The Austin American-Statesman editorial board calls for Congress to act to protect DACA. Texas, they say, needs to keep its young DACA workers. So does the rest of the country.

“Recently, the CEO of a prominent biomedical company in Brownsville shared a cautionary tale: One of his top employees had left Texas due to the state’s poor treatment of immigrants. The young man was a DACA recipient with a valid work permit, but without long-term security in the United States, he could be deported at any time if DACA ended. As anti-immigrant rhetoric from national and state leaders increased, he worried that his home near the border put him at risk. He’s now working at a company in Chicago. …

“The Texas business community can’t afford to lose young people like this. The number of online job postings in Texas more than doubled from 2017 to 2021 … 

“Congress recently passed the CHIPS and Science Act to boost domestic chip manufacturing and scientific research, aimed at increasing U.S. competitiveness against China. Many of these companies will be locating in Texas, including Samsung’s $17 million computer chip plant outside of Austin that will create some 2,000 high tech jobs. That is great news for our state. But where will the workforce come from to staff these new ventures? STEM workers are particularly challenging to find. In 2020, there were 1.36 million job openings for computer-related roles, in an industry with a 1.9 percent unemployment rate.” 

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Immigration News: November 22, 2022

Photo by Joe Frazier, DACA rally in Portland, published under Creative Commons license.

I’m signing off until after the holiday weekend, so I’ll start with two stories that inspire thanks. The first: One more study documents the motivation, success, and contribution to the U.S. economy of undocumented students. Some 86 percent of those surveyed are DACA recipients.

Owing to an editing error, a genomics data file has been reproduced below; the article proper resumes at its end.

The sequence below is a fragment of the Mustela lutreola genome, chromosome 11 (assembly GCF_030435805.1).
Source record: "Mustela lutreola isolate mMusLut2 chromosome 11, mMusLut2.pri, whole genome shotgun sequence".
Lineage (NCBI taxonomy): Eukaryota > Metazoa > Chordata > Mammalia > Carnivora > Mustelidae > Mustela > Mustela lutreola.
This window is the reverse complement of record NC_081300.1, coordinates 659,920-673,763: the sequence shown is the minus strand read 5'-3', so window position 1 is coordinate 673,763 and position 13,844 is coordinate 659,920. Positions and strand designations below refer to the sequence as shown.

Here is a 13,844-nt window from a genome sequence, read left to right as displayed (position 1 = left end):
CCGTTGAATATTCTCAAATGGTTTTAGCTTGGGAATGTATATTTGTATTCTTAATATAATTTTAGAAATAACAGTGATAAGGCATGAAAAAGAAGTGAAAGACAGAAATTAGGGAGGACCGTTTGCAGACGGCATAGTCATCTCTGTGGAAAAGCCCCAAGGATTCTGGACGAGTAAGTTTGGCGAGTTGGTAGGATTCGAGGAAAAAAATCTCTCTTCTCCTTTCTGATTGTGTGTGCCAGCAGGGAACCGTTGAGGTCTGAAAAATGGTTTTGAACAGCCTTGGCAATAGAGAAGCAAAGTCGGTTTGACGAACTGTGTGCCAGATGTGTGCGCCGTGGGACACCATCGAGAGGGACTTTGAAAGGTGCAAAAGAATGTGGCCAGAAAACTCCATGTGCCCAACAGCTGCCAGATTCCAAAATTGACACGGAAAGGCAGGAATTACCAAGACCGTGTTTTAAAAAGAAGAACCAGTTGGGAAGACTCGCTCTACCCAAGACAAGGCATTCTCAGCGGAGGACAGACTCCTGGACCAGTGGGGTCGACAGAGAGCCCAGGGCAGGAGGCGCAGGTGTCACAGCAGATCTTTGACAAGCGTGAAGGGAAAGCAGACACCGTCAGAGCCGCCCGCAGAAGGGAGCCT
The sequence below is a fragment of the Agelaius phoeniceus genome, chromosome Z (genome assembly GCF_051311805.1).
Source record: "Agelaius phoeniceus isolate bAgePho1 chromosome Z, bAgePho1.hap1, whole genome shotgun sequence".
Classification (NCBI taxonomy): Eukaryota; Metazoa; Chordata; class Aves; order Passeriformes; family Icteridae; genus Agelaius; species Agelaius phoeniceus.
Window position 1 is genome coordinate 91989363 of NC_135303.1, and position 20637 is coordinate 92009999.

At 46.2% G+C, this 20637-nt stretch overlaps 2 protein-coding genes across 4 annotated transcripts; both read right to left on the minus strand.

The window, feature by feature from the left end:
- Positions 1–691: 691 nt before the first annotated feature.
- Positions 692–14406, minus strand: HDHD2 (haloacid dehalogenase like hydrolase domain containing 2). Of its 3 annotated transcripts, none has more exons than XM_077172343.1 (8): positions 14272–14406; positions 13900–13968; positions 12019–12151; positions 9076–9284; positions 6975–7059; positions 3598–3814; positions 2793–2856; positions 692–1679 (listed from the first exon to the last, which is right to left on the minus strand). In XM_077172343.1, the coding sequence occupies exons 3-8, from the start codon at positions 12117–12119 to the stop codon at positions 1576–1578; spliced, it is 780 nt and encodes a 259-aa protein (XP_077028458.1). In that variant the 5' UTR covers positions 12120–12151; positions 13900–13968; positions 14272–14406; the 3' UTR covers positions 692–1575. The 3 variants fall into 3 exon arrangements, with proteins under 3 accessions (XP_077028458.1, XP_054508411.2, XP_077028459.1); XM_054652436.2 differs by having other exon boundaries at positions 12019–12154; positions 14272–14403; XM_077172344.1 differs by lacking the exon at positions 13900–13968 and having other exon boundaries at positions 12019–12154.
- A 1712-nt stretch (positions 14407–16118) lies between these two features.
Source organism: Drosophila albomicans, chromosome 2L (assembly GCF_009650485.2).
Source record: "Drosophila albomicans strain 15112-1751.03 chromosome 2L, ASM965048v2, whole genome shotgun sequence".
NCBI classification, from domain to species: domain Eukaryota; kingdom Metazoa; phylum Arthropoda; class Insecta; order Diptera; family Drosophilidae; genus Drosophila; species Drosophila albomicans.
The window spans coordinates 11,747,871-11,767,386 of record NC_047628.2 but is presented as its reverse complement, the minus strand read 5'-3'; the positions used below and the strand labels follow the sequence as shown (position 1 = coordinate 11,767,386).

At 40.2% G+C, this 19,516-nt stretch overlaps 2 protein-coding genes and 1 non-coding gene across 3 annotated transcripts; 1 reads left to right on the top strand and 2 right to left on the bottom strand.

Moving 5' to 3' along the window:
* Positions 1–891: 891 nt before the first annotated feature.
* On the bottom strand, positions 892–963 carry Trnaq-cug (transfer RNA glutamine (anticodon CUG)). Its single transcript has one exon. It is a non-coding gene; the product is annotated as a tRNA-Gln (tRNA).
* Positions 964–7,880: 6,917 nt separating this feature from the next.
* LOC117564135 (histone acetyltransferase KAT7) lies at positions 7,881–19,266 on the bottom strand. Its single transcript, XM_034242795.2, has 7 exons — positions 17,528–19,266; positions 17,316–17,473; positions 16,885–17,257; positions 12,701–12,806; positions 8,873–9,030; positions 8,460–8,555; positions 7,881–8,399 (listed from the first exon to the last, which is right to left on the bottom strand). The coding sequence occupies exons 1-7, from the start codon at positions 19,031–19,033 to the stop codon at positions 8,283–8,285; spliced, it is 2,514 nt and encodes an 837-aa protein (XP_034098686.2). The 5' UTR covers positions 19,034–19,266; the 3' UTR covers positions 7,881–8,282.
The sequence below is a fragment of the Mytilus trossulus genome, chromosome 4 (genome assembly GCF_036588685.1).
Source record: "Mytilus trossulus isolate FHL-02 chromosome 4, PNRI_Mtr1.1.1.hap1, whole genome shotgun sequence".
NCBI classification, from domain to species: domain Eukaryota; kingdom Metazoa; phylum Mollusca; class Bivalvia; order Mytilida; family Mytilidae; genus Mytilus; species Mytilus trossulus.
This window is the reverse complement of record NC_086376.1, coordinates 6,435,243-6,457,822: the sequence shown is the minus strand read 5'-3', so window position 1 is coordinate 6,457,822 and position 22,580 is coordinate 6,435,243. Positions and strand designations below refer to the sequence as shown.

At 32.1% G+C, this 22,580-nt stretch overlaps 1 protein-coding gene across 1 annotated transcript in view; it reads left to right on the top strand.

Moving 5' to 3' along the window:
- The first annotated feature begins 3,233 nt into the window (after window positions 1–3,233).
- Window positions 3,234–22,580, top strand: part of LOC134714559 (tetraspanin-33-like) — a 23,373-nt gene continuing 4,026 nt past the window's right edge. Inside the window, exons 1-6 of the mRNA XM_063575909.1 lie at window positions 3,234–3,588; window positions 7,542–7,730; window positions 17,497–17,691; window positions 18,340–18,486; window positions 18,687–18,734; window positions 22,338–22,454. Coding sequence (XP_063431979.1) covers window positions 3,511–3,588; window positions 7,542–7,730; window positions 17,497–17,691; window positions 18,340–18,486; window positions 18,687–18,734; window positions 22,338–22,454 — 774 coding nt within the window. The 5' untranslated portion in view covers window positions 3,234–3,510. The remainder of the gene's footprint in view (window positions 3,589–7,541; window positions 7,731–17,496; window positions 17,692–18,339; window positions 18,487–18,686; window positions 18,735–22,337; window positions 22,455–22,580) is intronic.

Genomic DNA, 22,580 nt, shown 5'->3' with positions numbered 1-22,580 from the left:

The second: a profile and interview of one of Minnesota’s new immigrant legislators from Sahan Journal. 

Also — if you are interested, this will be my seventh year writing weekly “Advent Riffs” in my Fragments blog. I should have the First Sunday of Advent post up some time on Saturday, November 26. Comments welcome!

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Immigration News: November 21, 2022

U.S. Capitol, photo by David Mall, used under Creative Commons license

There’s a small window of time to pass important immigration legislation before a Republican majority in the House in January makes it even harder. Two proposals that have at least a chance of passage before January are the Farm Workforce Modernization Act and some sort of path to citizenship for Dreamers. Both have strong bipartisan support in the country. The Farm Workforce Modernization Act passed the House with some Republicans joining Democrats, but Senate Republicans have not allowed it to come to a vote.

None of the proposed legislation is perfect. The Farm Workforce Modernization Act, for example, is criticized as not providing strong enough protection for workers. Even imperfect legislation protects more people than no legislation at all. But will at least 10 Republicans in the Senate agree to allow a vote on anything?

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Immigration News: November 18, 2022

Image of earth with fire behind globe.
Image by Tommaso.sansone91, published under Creative Commons license.

In a news cycle dominated by Twitter and U.S. politics, immigration news is scarce this week. Many of the stories I read are rehashes of old news or political horse race analysis of how immigration issues did or did not affect the election. I haven’t included those in the articles linked in this post, the most interesting of which offers an analysis of the growing impact of climate change on worldwide immigration. As the COP27 climate conference draws to a close with no substantial movement or new agreements, we can expect continually increasing numbers of climate refugees. 

Some of the world’s most populous countries are also among the countries hardest hit by climate change, with heat and drought expected to drive increasing migration.

[Quartz] “In these circumstances, migration will become inevitable, with millions of people leaving their overheated villages and cities in search of a kinder climate. (By 2050, according to one estimate from the Institute for Economics and Peace, there could be 1.2 billion climate refugees.) Just as inevitably much of this migration will run northwards—from South and Central America to northern North America, for instance, or from Africa and the Middle East towards Europe. …